Archive for June, 2000

The other side of the DPRK

Saturday, June 17th, 2000

From The Economist
June 17th, 2000

About 100,000 northerners are believed to have crossed into north-eastern China, where some 2m ethnic Koreans have lived alongside the Chinese since the mid-1800s. Recently, the numbers crossing the river have slowed down, partly, it is thought, because the famine in North Korea has eased. But the North Korean guards have also doubled the bribe they demand from those they let pass.

Some people return home after scavenging for food, but many remain, hoping to better their lives or to escape persecution. They face a perilous existence, in constant fear of being caught and deported. It is from these refugees that a picture of the grim existence of North Koreans emerges. They also give a glimpse of the extent of the opposition to Kim Jong Il’s rule.

That opposition is feeble. Some of it comes from Christian groups, especially those established by South Korean missionaries who look after some of the refugees. A mission in Yanji, for instance, helps to care for 100 or so North Korean children and 50 adults. Missionaries say they convert about one in five to Christianity and some are then sent back to North Korea to spread the word.

There are said to be about 50 underground churches in North Korea, usually houses where people go to pray and read the Bible in secret. Although there is little sign of it yet, some people think that the Christians could one day openly stand up for their rights, as the Falun Gong movement has in China.

Other refugees seem more determined to overthrow rather than challenge the North’s leaders. A group of armed North Korean soldiers sneaked into China in May to join a resistance group hiding in the mountains, according to one missionary. This, he claims, has made China strengthen its frontier controls.

A North Korean academic, who came to China two years ago to carry out a survey of the refugees, says he decided not to return home: after experiencing life in China and learning about South Korea, he felt betrayed by the North’s regime. Now he says he is determined to help overthrow it.

Some people talk of attempted coups. One is supposed to have been staged by the 6th Army Corps in the north-east of the country in January 1996, but was quickly put down. Officers were executed and the unit has since been dissolved, recalls a former lieutenant in a North Korean special-forces unit who crossed the Tumen river with his wife and son three years ago.

A woman who fled a year ago says one of the North’s big problems is a lack of food-processing skills. Only when she came to China did she realise that canned fish could be sold for more money than raw fish. She plans to use this valuable piece of capitalist knowledge if warmer relations ever allow her to go home.


Pyongyang, I love you

Tuesday, June 13th, 2000


South Korean President Kim Dae-jung’s emotional plea for solidarity ahead of the unprecedented summit with North Korean leader Kim Jong-il —–

“Honourable citizens of Pyongyang and North Korea, I am truly glad to meet you. I came here because I wanted to meet you.

“I came here because I wanted to see the mountains and rivers of the North that I have yearned to see even [in] my dreams. It has been too long. I have finally come after going around and about over that long period of time.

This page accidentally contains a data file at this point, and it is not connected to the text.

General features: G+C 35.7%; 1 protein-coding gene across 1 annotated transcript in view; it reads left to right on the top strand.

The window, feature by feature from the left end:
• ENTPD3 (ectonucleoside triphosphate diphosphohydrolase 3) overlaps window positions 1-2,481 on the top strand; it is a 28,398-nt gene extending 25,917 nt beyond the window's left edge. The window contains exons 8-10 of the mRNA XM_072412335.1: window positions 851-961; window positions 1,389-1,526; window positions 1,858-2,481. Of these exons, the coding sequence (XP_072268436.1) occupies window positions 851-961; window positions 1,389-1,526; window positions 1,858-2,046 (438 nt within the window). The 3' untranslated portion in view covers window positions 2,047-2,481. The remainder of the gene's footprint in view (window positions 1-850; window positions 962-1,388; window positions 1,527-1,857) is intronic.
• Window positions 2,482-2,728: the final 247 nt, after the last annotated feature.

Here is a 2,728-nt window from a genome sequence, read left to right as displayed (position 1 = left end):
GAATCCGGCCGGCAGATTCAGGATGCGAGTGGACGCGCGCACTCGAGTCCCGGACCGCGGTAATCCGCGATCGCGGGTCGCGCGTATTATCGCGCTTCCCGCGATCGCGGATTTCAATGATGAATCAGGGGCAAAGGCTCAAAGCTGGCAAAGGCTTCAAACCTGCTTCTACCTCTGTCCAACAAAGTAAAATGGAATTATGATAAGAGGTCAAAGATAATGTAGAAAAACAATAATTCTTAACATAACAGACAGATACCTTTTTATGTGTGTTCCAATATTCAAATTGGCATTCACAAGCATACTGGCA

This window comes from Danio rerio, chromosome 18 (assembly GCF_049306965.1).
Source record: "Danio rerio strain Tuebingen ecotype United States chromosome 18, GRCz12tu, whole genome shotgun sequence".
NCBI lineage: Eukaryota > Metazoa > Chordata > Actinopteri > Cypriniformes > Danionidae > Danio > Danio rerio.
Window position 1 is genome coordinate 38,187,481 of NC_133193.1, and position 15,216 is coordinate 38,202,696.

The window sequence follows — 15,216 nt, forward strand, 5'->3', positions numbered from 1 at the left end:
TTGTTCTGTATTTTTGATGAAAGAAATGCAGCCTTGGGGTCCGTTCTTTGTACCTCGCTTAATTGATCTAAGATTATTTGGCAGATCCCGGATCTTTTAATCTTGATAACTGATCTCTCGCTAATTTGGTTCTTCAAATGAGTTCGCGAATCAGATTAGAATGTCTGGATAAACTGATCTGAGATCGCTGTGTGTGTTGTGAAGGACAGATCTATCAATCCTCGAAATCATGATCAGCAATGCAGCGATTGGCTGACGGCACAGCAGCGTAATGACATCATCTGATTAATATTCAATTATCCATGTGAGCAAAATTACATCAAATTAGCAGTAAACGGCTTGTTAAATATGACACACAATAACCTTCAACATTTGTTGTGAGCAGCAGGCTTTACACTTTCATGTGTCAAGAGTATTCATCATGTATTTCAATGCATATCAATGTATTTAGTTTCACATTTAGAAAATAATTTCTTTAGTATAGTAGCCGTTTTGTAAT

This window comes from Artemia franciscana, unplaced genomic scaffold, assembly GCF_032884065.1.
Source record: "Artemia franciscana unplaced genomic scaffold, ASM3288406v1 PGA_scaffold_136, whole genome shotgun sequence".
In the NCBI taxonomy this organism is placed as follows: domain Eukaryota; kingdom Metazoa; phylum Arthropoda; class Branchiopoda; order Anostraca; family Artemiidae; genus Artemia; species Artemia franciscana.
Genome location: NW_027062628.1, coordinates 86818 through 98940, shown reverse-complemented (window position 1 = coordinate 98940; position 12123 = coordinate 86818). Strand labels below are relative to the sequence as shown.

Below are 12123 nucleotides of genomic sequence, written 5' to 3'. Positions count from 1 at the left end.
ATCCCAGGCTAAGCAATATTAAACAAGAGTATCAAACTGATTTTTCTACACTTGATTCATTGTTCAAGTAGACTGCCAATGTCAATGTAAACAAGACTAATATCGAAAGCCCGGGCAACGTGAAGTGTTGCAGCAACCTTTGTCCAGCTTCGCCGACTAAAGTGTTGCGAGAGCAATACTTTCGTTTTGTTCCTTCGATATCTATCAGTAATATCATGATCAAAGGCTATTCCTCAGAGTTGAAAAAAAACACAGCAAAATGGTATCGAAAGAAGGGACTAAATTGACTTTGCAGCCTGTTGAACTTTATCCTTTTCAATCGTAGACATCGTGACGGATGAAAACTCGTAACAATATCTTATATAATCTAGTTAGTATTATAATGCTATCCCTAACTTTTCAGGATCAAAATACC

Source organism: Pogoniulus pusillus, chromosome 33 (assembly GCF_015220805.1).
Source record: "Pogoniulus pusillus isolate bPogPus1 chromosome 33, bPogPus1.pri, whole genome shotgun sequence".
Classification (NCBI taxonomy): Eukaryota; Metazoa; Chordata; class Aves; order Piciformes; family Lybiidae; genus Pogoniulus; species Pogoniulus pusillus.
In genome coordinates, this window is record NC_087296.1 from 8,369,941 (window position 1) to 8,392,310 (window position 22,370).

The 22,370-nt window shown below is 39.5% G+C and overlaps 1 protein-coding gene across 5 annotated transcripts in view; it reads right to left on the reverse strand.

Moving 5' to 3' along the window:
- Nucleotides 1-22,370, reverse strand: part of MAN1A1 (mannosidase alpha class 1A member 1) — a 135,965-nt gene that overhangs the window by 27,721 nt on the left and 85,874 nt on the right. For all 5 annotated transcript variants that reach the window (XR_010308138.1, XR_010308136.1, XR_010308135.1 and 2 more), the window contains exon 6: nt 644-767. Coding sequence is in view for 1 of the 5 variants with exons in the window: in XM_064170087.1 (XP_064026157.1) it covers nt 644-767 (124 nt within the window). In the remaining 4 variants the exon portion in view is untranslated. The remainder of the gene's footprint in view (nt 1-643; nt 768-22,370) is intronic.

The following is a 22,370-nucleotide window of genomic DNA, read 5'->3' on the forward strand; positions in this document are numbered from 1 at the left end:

“It was not just once or twice that I plunged into deep despair thinking that I would never be able to step on the soil of the North in my lifetime. But now, I have attained my lifelong wish.

“The 70 million Korean people in the South and North are also ardently hoping to attain their wish as soon as possible.

‘Just a beginning’

“More than anything, I wholeheartedly thank Chairman Kim Jong-il for inviting me and my delegation. I also thank all of you who are welcoming us so warmly like this. And I convey warm greetings from your compatriots in the South.

“As president of the South, I came to Pyongyang to lead the effort for peace, co-operation and unification in accordance with the will of your compatriots in the South.

“I believe the expectations which our compatriots in the North have in the summit between Chairman Kim Jong-il and I are as great as those of your compatriots in the South.

“This is just a beginning. Since the inter-Korean summit, which was just a dream, is now reality, we will solve problems one at a time.


“Together with Chairman Kim Jong-il, I will give my all in searching for ways for all Koreans in the South and North to live peacefully and lead a better life.

“Honourable citizens of Pyongyang and North Korea, we will not be able to resolve all at once the bitterness that has accumulated over the past half century.

“But well begun is half done. I wholeheartedly hope that all the Korean people will have hopes for reconciliation, co-operation and peaceful unification on account of my visit to Pyongyang.

“We will do our utmost to resolve the problems that can be solved one at a time.

‘I love you’

“We will surely solve those issues which we do not solve this time by meeting for a second and third time.

“I hope that the citizens of Pyongyang and North Korea will give Chairman Kim Jong-il and me strong support and encouragement.

“Compatriots in the North, we are one people. We share the same fate. Let us hold hands firmly. I love you all. Thank you.”